UNCASVILLE — They began perusing the rosters at the airport in Texas, continued studying on the flight to Connecticut and had the names of their future opponents memorized on the drive to the Mohegan Sun.
Keena Mays and Akil Simpson, the players representing Southern Methodist at the American Athletic Conference women's basketball media day Monday, were eager to know details about their new conference. And simply stepping foot inside an arena with players and coaches from fellow conference members wasn't enough.
SMU coach Rhonda Rompola said. “They're giddy right now. … This is exciting for us.”
Connecticut women's basketball fans might feel apprehensive about life in a new conference with new and seemingly inferior opponents, but incoming members such as SMU are — as Rompola says — giddy. The Mustangs have been solid during Rompola's 22 seasons on the bench, but the opportunity to join a conference that includes the likes of UConn is being viewed in Dallas as transformative.
Rompola, a New Jersey native who played at Old Dominion and SMU, has a career record of 401-263 while competing in the Southwest Conference, the Western Athletic Conference, and Conference USA. Her teams have made seven NCAA Tournament appearances and five trips to the WNIT, including last season.
But the program is on the rise. Moody Coliseum, the on-campus home for Rompola's team and Larry Brown's men's program, is undergoing a $47 million renovation. The facility will re-open with a Jan. 4 doubleheader: UConn visiting the men's team, South Florida facing the women's team.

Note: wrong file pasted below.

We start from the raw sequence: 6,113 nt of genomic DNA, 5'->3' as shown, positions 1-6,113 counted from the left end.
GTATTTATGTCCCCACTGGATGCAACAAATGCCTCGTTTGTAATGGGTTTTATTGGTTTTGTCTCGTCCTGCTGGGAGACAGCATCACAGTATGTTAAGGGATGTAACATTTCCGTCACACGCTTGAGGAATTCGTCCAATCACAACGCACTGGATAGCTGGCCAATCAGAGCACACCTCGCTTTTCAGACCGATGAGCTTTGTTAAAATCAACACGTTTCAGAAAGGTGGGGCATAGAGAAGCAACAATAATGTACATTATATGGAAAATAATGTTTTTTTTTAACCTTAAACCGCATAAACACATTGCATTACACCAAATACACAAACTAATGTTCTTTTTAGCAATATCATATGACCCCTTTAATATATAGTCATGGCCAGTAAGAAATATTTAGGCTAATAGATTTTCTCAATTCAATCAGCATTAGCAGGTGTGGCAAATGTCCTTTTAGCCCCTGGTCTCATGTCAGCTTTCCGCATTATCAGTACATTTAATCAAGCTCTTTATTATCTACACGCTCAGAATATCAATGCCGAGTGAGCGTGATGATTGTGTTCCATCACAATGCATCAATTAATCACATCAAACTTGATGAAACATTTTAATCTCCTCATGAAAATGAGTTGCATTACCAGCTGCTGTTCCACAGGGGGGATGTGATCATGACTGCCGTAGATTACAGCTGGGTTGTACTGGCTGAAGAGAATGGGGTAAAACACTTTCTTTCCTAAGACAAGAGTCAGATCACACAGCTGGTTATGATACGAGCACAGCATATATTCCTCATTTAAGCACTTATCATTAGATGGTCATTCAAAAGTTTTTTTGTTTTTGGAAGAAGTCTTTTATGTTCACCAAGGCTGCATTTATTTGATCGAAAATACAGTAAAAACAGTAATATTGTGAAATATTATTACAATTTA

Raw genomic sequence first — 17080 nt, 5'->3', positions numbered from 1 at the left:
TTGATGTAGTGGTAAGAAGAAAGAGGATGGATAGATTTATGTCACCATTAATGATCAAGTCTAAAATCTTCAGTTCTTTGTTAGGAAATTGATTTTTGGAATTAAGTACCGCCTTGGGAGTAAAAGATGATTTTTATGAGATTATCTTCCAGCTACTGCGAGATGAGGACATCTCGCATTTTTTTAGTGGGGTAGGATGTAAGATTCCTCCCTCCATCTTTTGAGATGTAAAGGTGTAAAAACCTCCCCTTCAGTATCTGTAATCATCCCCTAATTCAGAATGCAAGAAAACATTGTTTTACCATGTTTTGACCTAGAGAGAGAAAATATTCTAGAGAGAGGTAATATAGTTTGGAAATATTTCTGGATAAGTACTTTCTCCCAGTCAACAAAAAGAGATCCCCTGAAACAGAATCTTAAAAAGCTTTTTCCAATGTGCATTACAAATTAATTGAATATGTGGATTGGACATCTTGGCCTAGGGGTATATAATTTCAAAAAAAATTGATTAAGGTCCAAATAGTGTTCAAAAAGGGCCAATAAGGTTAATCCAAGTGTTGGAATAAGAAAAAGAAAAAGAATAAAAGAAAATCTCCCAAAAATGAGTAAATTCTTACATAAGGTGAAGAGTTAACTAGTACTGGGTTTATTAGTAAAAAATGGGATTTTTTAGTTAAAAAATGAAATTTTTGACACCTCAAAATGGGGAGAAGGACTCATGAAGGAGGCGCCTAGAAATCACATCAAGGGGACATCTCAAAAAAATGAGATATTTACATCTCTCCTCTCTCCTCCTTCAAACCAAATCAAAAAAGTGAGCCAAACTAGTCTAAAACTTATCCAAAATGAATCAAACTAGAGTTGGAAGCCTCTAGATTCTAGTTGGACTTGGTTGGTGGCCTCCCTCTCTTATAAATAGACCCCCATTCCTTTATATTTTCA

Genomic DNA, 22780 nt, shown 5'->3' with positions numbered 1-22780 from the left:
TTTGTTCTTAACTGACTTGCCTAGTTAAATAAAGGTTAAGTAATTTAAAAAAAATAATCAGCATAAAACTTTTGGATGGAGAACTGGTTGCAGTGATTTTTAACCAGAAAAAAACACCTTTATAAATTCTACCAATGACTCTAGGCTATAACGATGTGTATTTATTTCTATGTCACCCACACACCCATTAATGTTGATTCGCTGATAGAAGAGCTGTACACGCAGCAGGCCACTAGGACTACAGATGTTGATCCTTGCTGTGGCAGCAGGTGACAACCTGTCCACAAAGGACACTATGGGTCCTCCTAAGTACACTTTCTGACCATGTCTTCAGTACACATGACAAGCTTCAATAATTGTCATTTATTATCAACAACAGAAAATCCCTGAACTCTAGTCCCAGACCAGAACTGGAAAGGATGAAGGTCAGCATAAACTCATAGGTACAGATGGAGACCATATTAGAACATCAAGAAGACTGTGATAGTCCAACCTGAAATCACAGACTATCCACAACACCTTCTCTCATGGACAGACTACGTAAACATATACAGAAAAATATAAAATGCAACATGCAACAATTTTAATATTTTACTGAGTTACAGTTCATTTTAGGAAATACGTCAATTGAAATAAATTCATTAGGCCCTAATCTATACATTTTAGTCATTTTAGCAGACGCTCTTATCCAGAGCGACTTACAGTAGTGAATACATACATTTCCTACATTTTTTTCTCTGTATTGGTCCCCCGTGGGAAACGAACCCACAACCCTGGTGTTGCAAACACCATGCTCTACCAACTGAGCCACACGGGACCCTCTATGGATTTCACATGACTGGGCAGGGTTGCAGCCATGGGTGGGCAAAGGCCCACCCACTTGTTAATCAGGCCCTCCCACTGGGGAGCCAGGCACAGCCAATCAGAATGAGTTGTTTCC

New building, new conference, new level of expectations.
“How can you not be fired up?” Rompola said.
SMU is coming off a 21-10 season and the Mustangs return four starters, led by Mays. The senior guard was named to the preseason All-Conference team after winning C-USA player of the year last season.
Mays, a transfer from Kansas, averaged 18.4 points while shooting 40 percent on three-pointers.
As last season wore on, Mays drew double and triple team coverage. Rompola expects the same level of attention this season, which will put more pressure on such players as Simpson (10.7 points) and Gabrielle Wilkins (6.0 points).
“We didn't have that many players that could bail her out [last year],” Rompola said. “This year I'm hoping that we have more players that are there to come to her rescue.”
SMU was picked to finish fifth in the preseason American coaches poll, behind former Big East programs UConn, Louisville, South Florida and Rutgers. So the Mustangs are perceived as the best of the newcomers.
And preparing for Geno Auriemma's team will be like preparing for a WNBA roster, Rompola said.
“I think this is a fantastic opportunity,” Rompola said. “Our kids know a number of the [UConn] players from Texas. I'm sure Geno will enjoy bringing his team down to Dallas because he recruits out of that area, so it's a win-win situation. … But when I talk about Connecticut to our kids, I say, ‘You've got a chance to play against the No. 1 team in the country, twice a year.' If you're an incoming player, you want the opportunity to play against a team like Connecticut. This is the best of the best in college basketball.”
The SMU roster is stacked with Texas natives — 12 of 13 are from the state — but transitioning to a new conference might provide exposure in some new territory. Rompola said The American's TV package alone will give the program a new level of exposure that wasn't available in C-USA.
Rompola compares her program's move to The American to a freshman joining an established program. She wants SMU to make a positive impact and contribute to the overall success of the new conference, just the way a freshman's goal is to impact a team.
“We want to be a good representative of this conference,” Rompola said. “That's a personal challenge for me.”
Taking On The Champ: SMU, Like Most New AAC Teams, Excited To Face UConn
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